Dark City

darkcityThis moody sci-fi mind-bender was a pleasure to revisit. Released a year before The Matrix, it explored some similar themes in its own unique way, and has aged really well. The special effects look a tad cheap and dated here and there, but because the story is set in a world that never sees the sun, the dimly lit environment does well to hide the imperfections. Visually, the film is a marvel, with many memorable images, fantastic noirish atmosphere and superb set design.

The film begins with a man (Rufus Sewell) waking up naked in a bathroom, with no memories of who he is or why there is a corpse of a young woman with creepy ritualistic circles carved into her body lying on the floor in his hotel number. Immediately after he gets a warning call from a stranger who tells him that there are people looking for him and that he must leave. He eventually figures out that his name is John Murdoch, that he’s got a wife (an adorably young Jennifer Connelly), and that he might be a suspect in recent brutal murders of several young women. This makes him of interest to Frank Bumstead (William Hurt), a policeman in charge of the case.

This alone could actually have been a premise for a decent detective thriller, but there’s a lot more going on in this movie. What John doesn’t know, and what we learn in the prologue, is that this is no ordinary city. The city and all of its inhabitants are in fact controlled by the Strangers, an alien race from another solar system who, for reasons that are never explained, are dying out. They possess a power of changing and shaping reality that they call “tuning”, and they left their home world to study human race in an attempt to figure out what makes them unique. They have a human helper, Dr Daniel Schreber, who incidentally is the same person who warns John to leave.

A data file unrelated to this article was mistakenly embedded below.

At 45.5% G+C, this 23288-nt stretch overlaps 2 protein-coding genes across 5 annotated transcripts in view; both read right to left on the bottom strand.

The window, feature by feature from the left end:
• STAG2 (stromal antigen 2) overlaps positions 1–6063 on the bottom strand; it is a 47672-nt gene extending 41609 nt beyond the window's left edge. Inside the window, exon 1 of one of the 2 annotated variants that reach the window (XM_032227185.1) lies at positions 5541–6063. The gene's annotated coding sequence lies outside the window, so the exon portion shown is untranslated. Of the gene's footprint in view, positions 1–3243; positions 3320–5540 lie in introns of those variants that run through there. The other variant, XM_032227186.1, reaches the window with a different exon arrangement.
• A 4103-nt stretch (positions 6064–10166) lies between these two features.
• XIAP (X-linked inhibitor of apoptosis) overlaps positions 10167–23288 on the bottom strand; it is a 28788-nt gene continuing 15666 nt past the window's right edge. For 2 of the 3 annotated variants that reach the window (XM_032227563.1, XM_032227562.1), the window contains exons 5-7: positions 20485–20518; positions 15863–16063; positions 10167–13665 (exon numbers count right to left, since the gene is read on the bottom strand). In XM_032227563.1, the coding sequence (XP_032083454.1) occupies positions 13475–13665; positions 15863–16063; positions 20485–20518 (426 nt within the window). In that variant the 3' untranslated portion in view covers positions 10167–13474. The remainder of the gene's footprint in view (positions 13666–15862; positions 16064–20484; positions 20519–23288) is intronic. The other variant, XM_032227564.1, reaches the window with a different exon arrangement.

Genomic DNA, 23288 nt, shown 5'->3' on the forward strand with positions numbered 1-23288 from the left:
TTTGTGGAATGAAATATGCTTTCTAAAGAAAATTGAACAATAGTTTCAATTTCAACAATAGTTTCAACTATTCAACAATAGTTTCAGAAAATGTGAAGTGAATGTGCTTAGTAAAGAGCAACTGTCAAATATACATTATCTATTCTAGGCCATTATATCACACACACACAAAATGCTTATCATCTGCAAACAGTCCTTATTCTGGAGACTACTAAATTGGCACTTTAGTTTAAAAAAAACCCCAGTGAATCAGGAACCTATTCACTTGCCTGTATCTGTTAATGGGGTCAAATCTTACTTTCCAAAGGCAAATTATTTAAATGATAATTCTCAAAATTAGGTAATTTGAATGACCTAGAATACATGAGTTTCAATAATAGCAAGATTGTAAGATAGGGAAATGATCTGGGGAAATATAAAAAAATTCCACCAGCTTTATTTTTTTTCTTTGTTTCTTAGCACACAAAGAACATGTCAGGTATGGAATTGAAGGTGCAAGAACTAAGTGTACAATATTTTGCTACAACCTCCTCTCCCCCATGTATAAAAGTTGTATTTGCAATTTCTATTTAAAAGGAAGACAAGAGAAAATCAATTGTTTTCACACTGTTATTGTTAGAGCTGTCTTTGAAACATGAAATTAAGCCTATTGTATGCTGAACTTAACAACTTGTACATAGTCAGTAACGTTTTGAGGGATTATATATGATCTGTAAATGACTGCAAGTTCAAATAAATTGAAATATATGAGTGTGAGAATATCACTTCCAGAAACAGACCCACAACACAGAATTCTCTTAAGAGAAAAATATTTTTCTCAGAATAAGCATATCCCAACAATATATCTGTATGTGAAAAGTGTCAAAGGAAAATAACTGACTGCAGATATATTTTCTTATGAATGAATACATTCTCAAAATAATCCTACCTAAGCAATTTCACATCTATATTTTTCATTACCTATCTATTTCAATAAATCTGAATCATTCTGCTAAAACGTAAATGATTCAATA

What follows is a suspenseful story of John trying to figure out who he is, what the hell is going on with the city, and what’s the deal with the persistent memories of a bright sunny place called Shell Beach he keeps getting. I’ve already said this but the moody, eerie, claustrophobic atmosphere that the film evokes is just awesome. The look of the place is predominantly 1940s, with some of the characters’ dialogue sounding like it was lifted from the movies of that era, but there are other elements and touches that make you constantly feel like something is just not adding up. The Strangers themselves are unsettling creations in black trench coats and with chalk-white faces (which have an explanation by the way that makes them even creepier).

Rufus Sewell is a curious choice for the lead as I’ve mostly seen him in bad guy roles. He’s got a naturally haunted look to him that fits the role, and because his features are kinda dark and sinister it adds ambiguity to the character whose past we know nothing about. Jennifer Connelly’s character is not all that well-developed beyond the loving concerned wife, but she is crucial in highlighting what the Strangers, in their quest to understand humanity, do not see. Kiefer Sutherland, who’ll probably be remembered most for his tough guy role on 24, was tons of fun to watch as a somewhat wimpy but wily doctor. His performance was eccentric, with lots of heavy breathing and weird… pauses… between the… words, but never grating.

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